10/15/2003 11:00PM

Lismore Knight returns for more


CHICAGO - The big three in Saturday's Hawthorne Derby dwindled to two when Remind was taken out of the race, sick at his Kentucky base. Lismore Knight and Foufa's Warrior, the two highest-rated 3-year-old turf horses in the derby, no longer have Remind to conquer, but the up-and-comers Sir Walter Rahy and False Promises may turn up the heat.

Add several other fringe contenders, and the Grade 3, $250,000 Hawthorne Derby, run at 1 1/8 miles on turf, looks like an excellent betting race.

Those hoping to extract value will play against Lismore Knight, who is in from New York by way of Kentucky for trainer Todd Pletcher, whose father, J.J., owns the colt in partnership with Barry Simon. This makes three trips to Chicago for Lismore Knight, who ran well to win the Arlington Classic in June and was a solid third behind Kicken Kris and Joe Bear in the Aug. 16 Secretariat. Lismore Knight's most recent performance, a sixth in the Grade 2 Jamaica on Sept. 21 at Belmont, was his poorest of the season, but Pletcher excuses it.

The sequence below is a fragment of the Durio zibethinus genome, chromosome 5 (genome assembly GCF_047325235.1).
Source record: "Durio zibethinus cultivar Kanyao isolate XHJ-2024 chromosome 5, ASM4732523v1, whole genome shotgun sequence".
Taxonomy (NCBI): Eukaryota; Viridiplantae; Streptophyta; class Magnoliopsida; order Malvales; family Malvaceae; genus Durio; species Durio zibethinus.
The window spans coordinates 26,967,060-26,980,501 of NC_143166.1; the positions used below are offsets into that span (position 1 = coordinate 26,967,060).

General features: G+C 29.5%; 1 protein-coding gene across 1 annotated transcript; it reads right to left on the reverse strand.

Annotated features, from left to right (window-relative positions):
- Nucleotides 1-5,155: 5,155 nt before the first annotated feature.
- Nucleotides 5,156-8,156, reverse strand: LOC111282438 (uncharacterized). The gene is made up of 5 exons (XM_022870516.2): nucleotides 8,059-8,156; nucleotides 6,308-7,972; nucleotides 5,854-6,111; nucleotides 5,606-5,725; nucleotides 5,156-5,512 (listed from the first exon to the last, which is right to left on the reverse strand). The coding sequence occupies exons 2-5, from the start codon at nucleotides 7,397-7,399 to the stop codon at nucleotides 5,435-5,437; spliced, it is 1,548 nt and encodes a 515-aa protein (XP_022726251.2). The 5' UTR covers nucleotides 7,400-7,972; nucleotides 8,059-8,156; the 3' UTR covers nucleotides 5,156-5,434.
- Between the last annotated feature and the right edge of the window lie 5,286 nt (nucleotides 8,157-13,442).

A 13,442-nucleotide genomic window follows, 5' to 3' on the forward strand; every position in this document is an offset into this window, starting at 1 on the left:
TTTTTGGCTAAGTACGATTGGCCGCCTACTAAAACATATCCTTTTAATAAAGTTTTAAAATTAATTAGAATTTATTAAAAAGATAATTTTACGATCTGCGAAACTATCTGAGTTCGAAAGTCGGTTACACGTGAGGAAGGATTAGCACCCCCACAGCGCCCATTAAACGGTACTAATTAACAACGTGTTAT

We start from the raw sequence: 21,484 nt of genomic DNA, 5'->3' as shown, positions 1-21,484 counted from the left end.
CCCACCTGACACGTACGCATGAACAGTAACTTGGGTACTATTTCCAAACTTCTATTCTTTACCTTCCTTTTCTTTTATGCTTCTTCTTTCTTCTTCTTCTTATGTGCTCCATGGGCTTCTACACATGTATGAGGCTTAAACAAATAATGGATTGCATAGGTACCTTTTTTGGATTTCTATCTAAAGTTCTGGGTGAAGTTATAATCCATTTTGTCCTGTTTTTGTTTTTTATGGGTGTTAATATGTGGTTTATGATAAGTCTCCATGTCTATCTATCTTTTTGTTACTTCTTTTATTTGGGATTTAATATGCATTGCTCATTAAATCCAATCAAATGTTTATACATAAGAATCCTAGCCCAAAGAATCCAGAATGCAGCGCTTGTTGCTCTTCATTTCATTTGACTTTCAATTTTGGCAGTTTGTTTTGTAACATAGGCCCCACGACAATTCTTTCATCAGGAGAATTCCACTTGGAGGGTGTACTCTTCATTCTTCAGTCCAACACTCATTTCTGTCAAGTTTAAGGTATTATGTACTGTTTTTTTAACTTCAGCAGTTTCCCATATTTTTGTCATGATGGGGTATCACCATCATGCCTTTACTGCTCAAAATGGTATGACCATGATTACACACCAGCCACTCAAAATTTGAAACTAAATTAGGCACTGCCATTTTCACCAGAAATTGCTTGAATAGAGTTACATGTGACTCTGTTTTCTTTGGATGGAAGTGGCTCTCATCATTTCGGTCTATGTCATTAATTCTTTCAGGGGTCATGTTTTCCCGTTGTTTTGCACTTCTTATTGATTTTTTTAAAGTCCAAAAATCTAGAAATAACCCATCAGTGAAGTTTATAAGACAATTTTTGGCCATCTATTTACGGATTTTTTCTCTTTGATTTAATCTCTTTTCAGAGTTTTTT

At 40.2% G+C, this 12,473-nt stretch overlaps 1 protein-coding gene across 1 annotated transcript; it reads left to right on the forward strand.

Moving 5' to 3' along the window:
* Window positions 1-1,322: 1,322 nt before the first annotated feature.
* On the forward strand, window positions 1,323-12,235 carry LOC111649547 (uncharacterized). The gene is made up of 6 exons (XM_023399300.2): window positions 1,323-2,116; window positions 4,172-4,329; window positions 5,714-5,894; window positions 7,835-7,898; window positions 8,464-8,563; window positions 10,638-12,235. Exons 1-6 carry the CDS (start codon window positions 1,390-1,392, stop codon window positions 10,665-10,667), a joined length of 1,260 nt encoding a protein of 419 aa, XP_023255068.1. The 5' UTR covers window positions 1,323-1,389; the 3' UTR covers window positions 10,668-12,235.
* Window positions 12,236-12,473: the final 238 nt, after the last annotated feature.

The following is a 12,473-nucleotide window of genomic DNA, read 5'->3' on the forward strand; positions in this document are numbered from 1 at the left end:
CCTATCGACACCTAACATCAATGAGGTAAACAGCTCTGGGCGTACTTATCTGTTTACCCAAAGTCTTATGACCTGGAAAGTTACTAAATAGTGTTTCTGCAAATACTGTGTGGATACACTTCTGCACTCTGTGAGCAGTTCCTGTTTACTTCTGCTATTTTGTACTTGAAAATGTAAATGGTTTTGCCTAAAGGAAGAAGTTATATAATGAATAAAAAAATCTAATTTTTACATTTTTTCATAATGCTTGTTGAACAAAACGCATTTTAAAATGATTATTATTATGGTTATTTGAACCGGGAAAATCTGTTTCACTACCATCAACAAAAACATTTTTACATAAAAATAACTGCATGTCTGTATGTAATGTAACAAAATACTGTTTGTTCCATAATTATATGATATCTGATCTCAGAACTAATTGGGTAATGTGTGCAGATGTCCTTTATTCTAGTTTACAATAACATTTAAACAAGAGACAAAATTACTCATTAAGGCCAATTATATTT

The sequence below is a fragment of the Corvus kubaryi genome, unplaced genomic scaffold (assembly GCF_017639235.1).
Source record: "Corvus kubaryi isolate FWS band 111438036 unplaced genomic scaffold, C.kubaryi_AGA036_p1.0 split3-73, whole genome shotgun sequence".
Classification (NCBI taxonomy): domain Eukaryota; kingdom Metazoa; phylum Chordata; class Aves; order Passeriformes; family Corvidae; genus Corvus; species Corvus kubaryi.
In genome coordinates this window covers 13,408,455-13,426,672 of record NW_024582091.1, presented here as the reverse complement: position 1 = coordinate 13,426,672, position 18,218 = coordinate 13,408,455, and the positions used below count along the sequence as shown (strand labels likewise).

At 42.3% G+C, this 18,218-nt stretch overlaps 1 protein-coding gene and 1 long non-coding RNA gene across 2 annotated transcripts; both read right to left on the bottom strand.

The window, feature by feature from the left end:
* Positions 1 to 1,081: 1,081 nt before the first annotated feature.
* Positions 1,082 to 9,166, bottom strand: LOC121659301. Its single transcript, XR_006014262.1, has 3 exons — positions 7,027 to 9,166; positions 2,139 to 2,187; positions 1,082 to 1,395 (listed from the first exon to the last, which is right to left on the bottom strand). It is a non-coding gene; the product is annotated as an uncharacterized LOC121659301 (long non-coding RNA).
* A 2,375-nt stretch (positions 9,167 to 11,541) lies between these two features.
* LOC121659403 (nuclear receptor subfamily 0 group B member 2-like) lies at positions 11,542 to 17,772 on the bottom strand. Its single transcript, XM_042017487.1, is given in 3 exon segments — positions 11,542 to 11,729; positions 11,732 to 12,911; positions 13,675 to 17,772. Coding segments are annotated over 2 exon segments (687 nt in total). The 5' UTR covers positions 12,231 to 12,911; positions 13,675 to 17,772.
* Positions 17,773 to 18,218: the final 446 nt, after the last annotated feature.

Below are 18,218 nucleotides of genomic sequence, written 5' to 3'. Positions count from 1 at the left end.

"It was kind of a paceless race, and he got a little rank up on the lead," Pletcher said. "We were disappointed, but there was a reason for it. He's a really strong horse, and he needs a strong rider. If he's in behind horses, he's manageable. Otherwise, he can be pretty tough."

Norberto Arroyo, who has never ridden Lismore Knight, should get the right kind of stalking trip from post 1, but must hope for running room at the top of Hawthorne's stretch.

That is where Foufa's Warrior should begin rolling on the outside. At his best, Foufa's Warrior swept past Remind and Lismore Knight to win the Grade 3 Kent Breeders' Cup last summer at Delaware, but the gelding has been inconsistent, finishing fifth in the Secretariat and fifth in the Grade 3 Jefferson Cup, races in which he might have run better. Foufa's Warrior and jockey Jeremy Rose have post 11, and can do little more than drop in for position before the first turn.

Sir Walter Rahy, in from New York for trainer Jimmy Toner, looks live. With his five career starts, three this year, Sir Walter Rahy has plenty of upside, and a first-level allowance win three weeks ago at Belmont suggests this colt is rapidly developing. False Promises, perhaps the best local hope, has adapted well to turf racing, and turned in a tremendous late rally to win an Arlington allowance race in his last start.

And for good measure, those that think Blue Blood Boot, Gentleman J J, and Scottago have a chance may be onto something.